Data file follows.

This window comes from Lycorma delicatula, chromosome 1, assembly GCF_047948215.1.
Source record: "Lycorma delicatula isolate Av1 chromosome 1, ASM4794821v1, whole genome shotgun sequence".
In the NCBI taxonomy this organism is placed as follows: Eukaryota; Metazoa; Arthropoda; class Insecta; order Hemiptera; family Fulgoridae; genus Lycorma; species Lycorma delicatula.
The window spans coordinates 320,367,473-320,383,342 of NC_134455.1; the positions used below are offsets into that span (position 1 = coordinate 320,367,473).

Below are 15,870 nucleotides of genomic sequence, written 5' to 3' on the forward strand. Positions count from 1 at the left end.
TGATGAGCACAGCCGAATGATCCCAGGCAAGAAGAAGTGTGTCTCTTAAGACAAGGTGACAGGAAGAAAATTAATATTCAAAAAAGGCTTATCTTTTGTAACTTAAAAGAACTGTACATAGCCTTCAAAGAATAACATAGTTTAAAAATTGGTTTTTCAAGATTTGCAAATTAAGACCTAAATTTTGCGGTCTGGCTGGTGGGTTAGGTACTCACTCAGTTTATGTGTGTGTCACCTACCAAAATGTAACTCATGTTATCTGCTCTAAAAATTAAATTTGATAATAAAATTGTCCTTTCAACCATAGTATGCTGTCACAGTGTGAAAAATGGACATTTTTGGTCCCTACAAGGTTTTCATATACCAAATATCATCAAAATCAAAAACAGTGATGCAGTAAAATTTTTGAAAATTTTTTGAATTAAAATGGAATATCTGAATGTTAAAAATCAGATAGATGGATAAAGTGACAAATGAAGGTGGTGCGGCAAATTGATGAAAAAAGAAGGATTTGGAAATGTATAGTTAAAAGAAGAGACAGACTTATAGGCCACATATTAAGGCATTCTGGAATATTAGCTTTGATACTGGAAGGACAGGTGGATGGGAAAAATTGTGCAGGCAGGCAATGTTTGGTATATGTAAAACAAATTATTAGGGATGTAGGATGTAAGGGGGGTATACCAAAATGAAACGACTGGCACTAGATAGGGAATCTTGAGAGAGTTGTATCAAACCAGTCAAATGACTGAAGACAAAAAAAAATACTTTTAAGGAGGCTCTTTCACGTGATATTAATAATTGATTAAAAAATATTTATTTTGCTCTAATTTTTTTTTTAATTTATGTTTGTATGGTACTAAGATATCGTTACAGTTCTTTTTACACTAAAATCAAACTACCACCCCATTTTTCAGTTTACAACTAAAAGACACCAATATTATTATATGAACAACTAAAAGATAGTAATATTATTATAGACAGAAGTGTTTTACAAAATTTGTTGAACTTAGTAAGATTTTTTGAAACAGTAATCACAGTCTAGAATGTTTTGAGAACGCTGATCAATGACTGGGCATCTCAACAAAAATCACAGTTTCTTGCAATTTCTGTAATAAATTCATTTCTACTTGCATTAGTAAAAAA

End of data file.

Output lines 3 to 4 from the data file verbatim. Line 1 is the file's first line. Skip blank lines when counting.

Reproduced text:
In the NCBI taxonomy this organism is placed as follows: Eukaryota; Metazoa; Arthropoda; class Insecta; order Hemiptera; family Fulgoridae; genus Lycorma; species Lycorma delicatula.
The window spans coordinates 320,367,473-320,383,342 of NC_134455.1; the positions used below are offsets into that span (position 1 = coordinate 320,367,473).